Actor speaks about his career and the environment at Congregation B’nai B’rith
One of actor Ed Begley Jr.’s first efforts to help the environment occurred back in 1970, when he found it hard to compost while living in an apartment.
So he filled a diaper pail with food leftovers he normally would toss, let it “ripen” for four or five days and dumped it in a hole on the side of some railroad tracks.
“Tomatoes started growing!” he told a packed audience during a Sunday interview at a Goleta synagogue. “It was the most neglectful garden you’ve ever heard of.” He’s grown vegetable gardens ever since.
The audience laughed and applauded, two reactions he received often while telling stories about his twin passions of acting and environmental work during the interview at Congregation B’nai B’rith with ECO Team founder and author Barbara Greenleaf.
Bad news about the environment tends to dominate the headlines, focusing on such things as climate change, the loss of the polar regions, the growing frequency/strength of hurricanes and wildfires and seemingly never-ending drought.
But it’s just as important to celebrate environmental gains over the years, he said, such as fewer major oil spills off the coast, a major reduction in “horrible,” choking smog despite four times the number of vehicles on the road and millions more people living in Los Angeles, elimination of CFS use in air conditioners and refrigerators that increased the ozone hole, and increased use of solar panels and wind turbines.
“We all did this together,” he said. “We’ve had great successes. It’s kind of amazing.” And more can be done, he said, promising “We can do this without going broke. But it must be a bipartisan effort.”
He credited his father, actor Ed Begley Sr., with steering him not just into acting but also into protecting the environment. “He was an environmentalist without using the word,” turning off lights and water when they weren’t needed.
“He inspired me. He was a good man in so many ways.”
Mr. Begley said he knew as a child that he wanted to be an actor just like his father, but noted that he would have followed in his father’s footsteps no matter what he did. “If my dad was a plumber, I’d be fitting pipe right now.”
Ms. Greenleaf went back and forth between asking Mr. Begley about his acting career and his passion to protect the environment.
She asked him about his breakthrough role in the ‘80s on the hit show, “St. Elsewhere.” He said he and his wife were struggling to make the mortgage when the phone rang. It was his agent urging him to audition for the show.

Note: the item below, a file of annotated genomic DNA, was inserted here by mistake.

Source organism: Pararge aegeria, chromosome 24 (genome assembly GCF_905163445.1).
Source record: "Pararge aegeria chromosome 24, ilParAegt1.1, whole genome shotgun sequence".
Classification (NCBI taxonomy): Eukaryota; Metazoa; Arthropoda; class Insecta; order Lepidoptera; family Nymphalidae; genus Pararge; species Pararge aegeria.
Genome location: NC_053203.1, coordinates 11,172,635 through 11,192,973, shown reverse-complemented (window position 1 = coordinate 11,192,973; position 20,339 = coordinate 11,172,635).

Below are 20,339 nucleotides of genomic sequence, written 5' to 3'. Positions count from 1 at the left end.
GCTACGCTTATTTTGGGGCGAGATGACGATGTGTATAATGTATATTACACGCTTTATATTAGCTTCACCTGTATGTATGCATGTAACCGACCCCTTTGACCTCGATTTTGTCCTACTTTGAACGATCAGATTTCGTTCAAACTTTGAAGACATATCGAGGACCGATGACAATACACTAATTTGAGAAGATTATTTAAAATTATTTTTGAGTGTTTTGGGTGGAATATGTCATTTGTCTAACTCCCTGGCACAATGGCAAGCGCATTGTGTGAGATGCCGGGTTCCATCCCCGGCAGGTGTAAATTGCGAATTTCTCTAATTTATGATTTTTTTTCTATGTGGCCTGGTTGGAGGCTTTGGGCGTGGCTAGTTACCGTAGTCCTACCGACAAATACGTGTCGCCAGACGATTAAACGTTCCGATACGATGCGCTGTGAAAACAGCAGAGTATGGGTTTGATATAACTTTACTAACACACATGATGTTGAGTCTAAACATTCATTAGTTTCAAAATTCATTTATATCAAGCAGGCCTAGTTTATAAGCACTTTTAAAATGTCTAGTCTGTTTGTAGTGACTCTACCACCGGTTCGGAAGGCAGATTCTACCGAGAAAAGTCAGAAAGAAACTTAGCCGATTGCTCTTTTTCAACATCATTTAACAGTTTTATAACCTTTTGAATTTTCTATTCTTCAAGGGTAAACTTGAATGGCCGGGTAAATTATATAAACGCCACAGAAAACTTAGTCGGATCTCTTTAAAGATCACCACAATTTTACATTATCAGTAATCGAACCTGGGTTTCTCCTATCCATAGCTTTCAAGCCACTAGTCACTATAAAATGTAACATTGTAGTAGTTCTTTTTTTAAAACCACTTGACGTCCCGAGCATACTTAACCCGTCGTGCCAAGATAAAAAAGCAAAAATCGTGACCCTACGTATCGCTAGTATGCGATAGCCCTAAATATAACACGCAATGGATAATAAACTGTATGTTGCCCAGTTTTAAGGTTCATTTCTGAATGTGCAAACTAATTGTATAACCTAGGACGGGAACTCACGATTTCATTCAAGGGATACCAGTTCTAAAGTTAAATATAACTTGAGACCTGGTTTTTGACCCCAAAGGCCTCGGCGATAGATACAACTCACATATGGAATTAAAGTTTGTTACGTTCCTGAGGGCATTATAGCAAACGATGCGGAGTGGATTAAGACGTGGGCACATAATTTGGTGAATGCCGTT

He didn’t land the role, but accepted another that had just one or two lines in the pilot episode. That role blossomed into a six-year stint on the show, which ignited his full-time acting career.
Since then, he’s worked on many television shows, movies and stage productions. His movies included “Going South” with Jack Nicholson and “She-devil” with Meryle Streep.
Now 73 and still acting, Mr. Begley confessed that he was ready to retire at age 60 and take early Social Security, but then he was cast by director Christopher Guest in several of his movies. And his career took off again.
“I’m at the biggest point of my career, and have no desire to retire,” he said. “I’m blessed to keep working at this age. I’ll keep working till they stop me.”
Asked if he was an actor who happens to be an environmentalist or an environmentalist who happens to be an actor, he said he’s an actor who also happens to be good at carpentry.
But environmentalism, he stressed, is in his blood, and has been since he was a child who “hated to see waste.”
He noted that way back in 1965, he got started as an environmentalist after returnable soda bottles with deposits he got to collect gave way to no-return, no-deposit bottles.
“You can always get somebody’s attention when you take their money away,” he said.
After the formal interview, it was audience members’ turn to ask questions.
One asked if he pushed for environment-related changes while on set. He said he urged the placement of recycling bins, turning off car engines to stop pollution and opening the window instead of relying on air conditioning, and using recyclable paper for scripts or using digital PDFs.
He said he prefers the carrot to the stick when it comes to getting people to address environmental concerns.
“I don’t like to do a lot of finger-wagging. I really don’t. I try to offer suggestions if they’re open to it. I try to encourage people to do the kinds of things I find are successful.”
A second person asked his view on population growth. “We don’t need a larger human population at this point than we already have,” he said. “But I’m very hesitant to dictate how many children a person has.”
And asked to pick between recycling dirty jars and bottles and using precious water to wash them out, he said if it’s easy to wash he’ll do the latter. Otherwise he’ll throw out things like “dirty peanut butter” jars.
“We have to do our best to save water at every turn,” he said. “It’s something we all can agree on.”